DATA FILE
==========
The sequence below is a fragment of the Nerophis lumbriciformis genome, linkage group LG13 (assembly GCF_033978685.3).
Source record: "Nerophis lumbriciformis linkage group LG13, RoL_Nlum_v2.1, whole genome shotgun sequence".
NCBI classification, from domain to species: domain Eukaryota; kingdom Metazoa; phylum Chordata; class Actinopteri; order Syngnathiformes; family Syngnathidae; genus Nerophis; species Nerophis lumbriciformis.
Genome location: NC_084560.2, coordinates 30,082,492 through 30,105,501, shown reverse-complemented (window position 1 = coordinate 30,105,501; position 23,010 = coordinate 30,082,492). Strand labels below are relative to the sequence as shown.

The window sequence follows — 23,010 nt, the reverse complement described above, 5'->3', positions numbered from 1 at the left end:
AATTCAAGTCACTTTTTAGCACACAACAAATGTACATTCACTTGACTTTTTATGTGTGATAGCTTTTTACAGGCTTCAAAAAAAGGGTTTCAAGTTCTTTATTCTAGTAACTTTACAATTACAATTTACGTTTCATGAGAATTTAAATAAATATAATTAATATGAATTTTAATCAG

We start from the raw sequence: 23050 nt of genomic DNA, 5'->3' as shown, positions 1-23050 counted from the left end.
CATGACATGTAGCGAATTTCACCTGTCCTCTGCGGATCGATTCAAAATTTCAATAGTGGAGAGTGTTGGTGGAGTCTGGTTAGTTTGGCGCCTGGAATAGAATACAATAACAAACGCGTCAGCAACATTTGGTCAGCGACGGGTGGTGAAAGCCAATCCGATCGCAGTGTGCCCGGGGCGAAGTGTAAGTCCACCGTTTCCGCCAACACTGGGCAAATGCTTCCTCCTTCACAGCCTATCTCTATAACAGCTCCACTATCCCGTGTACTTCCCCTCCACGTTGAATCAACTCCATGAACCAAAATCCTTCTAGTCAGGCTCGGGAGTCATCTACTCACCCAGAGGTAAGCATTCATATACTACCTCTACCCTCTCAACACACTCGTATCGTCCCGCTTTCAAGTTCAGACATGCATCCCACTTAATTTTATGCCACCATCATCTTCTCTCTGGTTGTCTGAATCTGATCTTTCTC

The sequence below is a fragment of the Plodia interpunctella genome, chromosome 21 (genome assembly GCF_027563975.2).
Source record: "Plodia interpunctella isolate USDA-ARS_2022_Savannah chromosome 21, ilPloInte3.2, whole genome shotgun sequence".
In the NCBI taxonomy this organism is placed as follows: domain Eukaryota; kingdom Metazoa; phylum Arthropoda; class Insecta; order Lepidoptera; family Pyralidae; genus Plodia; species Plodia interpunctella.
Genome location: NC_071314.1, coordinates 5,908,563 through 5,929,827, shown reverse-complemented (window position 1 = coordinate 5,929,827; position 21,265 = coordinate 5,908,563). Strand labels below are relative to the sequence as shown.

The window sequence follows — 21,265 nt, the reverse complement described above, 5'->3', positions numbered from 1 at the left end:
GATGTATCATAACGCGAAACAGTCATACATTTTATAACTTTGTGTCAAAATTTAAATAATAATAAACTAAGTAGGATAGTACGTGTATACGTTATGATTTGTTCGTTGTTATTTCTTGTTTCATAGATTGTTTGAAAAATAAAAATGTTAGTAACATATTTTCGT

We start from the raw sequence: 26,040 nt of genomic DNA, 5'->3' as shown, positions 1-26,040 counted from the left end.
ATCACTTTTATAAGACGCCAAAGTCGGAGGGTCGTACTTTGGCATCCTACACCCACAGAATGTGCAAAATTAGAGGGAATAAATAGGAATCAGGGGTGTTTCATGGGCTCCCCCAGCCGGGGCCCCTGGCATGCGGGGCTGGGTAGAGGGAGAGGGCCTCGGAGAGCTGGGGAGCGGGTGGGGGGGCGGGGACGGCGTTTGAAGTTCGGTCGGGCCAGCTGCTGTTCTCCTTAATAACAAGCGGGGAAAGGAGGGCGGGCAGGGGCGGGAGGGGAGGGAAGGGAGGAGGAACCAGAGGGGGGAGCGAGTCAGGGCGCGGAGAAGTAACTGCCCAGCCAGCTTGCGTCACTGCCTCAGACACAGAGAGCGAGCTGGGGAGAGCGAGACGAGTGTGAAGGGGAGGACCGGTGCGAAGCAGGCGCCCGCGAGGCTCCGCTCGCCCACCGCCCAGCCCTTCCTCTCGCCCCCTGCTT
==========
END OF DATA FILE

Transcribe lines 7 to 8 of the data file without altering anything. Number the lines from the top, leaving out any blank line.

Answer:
We start from the raw sequence: 23050 nt of genomic DNA, 5'->3' as shown, positions 1-23050 counted from the left end.
CATGACATGTAGCGAATTTCACCTGTCCTCTGCGGATCGATTCAAAATTTCAATAGTGGAGAGTGTTGGTGGAGTCTGGTTAGTTTGGCGCCTGGAATAGAATACAATAACAAACGCGTCAGCAACATTTGGTCAGCGACGGGTGGTGAAAGCCAATCCGATCGCAGTGTGCCCGGGGCGAAGTGTAAGTCCACCGTTTCCGCCAACACTGGGCAAATGCTTCCTCCTTCACAGCCTATCTCTATAACAGCTCCACTATCCCGTGTACTTCCCCTCCACGTTGAATCAACTCCATGAACCAAAATCCTTCTAGTCAGGCTCGGGAGTCATCTACTCACCCAGAGGTAAGCATTCATATACTACCTCTACCCTCTCAACACACTCGTATCGTCCCGCTTTCAAGTTCAGACATGCATCCCACTTAATTTTATGCCACCATCATCTTCTCTCTGGTTGTCTGAATCTGATCTTTCTC